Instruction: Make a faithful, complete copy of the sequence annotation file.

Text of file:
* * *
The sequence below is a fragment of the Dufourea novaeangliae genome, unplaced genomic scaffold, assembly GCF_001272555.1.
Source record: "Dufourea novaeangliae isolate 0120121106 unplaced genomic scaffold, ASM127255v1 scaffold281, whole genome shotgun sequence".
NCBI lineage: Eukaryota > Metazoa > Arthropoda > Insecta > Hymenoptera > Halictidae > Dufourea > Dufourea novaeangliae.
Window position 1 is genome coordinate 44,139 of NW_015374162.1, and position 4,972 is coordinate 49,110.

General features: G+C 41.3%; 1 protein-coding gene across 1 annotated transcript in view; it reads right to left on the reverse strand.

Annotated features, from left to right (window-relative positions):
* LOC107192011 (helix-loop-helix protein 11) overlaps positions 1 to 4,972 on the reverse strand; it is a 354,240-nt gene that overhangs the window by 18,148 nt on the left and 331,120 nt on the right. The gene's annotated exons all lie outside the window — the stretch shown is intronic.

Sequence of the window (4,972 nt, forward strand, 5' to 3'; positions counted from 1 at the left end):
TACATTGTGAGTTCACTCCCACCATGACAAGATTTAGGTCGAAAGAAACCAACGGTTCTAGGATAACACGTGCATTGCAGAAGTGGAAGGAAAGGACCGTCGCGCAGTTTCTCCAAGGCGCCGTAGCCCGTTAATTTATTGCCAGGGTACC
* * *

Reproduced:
The sequence below is a fragment of the Dufourea novaeangliae genome, unplaced genomic scaffold, assembly GCF_001272555.1.
Source record: "Dufourea novaeangliae isolate 0120121106 unplaced genomic scaffold, ASM127255v1 scaffold281, whole genome shotgun sequence".
NCBI lineage: Eukaryota > Metazoa > Arthropoda > Insecta > Hymenoptera > Halictidae > Dufourea > Dufourea novaeangliae.
Window position 1 is genome coordinate 44,139 of NW_015374162.1, and position 4,972 is coordinate 49,110.

General features: G+C 41.3%; 1 protein-coding gene across 1 annotated transcript in view; it reads right to left on the reverse strand.

Annotated features, from left to right (window-relative positions):
* LOC107192011 (helix-loop-helix protein 11) overlaps positions 1 to 4,972 on the reverse strand; it is a 354,240-nt gene that overhangs the window by 18,148 nt on the left and 331,120 nt on the right. The gene's annotated exons all lie outside the window — the stretch shown is intronic.

Sequence of the window (4,972 nt, forward strand, 5' to 3'; positions counted from 1 at the left end):
TACATTGTGAGTTCACTCCCACCATGACAAGATTTAGGTCGAAAGAAACCAACGGTTCTAGGATAACACGTGCATTGCAGAAGTGGAAGGAAAGGACCGTCGCGCAGTTTCTCCAAGGCGCCGTAGCCCGTTAATTTATTGCCAGGGTACC